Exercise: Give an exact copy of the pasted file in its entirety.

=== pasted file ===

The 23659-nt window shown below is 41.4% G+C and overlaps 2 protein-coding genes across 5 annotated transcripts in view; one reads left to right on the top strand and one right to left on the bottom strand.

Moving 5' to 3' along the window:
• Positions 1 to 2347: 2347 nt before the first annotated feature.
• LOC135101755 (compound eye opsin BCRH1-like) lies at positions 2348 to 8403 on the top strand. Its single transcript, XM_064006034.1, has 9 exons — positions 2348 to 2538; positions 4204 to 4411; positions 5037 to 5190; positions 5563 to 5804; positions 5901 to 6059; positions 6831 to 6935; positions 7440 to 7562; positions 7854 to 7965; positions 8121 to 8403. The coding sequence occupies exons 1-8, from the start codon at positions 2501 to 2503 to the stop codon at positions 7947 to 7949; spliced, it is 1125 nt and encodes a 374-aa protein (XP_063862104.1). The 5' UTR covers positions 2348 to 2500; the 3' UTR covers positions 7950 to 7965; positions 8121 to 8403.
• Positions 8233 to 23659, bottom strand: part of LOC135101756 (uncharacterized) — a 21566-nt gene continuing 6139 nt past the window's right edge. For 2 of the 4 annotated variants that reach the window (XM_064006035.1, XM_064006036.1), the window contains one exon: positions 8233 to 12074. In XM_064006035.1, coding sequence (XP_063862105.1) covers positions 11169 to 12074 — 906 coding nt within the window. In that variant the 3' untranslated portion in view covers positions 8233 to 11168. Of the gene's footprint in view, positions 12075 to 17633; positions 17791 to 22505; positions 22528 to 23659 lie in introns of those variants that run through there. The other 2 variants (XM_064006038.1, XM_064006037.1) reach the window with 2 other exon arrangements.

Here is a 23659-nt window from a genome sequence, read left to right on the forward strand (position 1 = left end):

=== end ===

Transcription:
The 23659-nt window shown below is 41.4% G+C and overlaps 2 protein-coding genes across 5 annotated transcripts in view; one reads left to right on the top strand and one right to left on the bottom strand.

Moving 5' to 3' along the window:
• Positions 1 to 2347: 2347 nt before the first annotated feature.
• LOC135101755 (compound eye opsin BCRH1-like) lies at positions 2348 to 8403 on the top strand. Its single transcript, XM_064006034.1, has 9 exons — positions 2348 to 2538; positions 4204 to 4411; positions 5037 to 5190; positions 5563 to 5804; positions 5901 to 6059; positions 6831 to 6935; positions 7440 to 7562; positions 7854 to 7965; positions 8121 to 8403. The coding sequence occupies exons 1-8, from the start codon at positions 2501 to 2503 to the stop codon at positions 7947 to 7949; spliced, it is 1125 nt and encodes a 374-aa protein (XP_063862104.1). The 5' UTR covers positions 2348 to 2500; the 3' UTR covers positions 7950 to 7965; positions 8121 to 8403.
• Positions 8233 to 23659, bottom strand: part of LOC135101756 (uncharacterized) — a 21566-nt gene continuing 6139 nt past the window's right edge. For 2 of the 4 annotated variants that reach the window (XM_064006035.1, XM_064006036.1), the window contains one exon: positions 8233 to 12074. In XM_064006035.1, coding sequence (XP_063862105.1) covers positions 11169 to 12074 — 906 coding nt within the window. In that variant the 3' untranslated portion in view covers positions 8233 to 11168. Of the gene's footprint in view, positions 12075 to 17633; positions 17791 to 22505; positions 22528 to 23659 lie in introns of those variants that run through there. The other 2 variants (XM_064006038.1, XM_064006037.1) reach the window with 2 other exon arrangements.

Here is a 23659-nt window from a genome sequence, read left to right on the forward strand (position 1 = left end):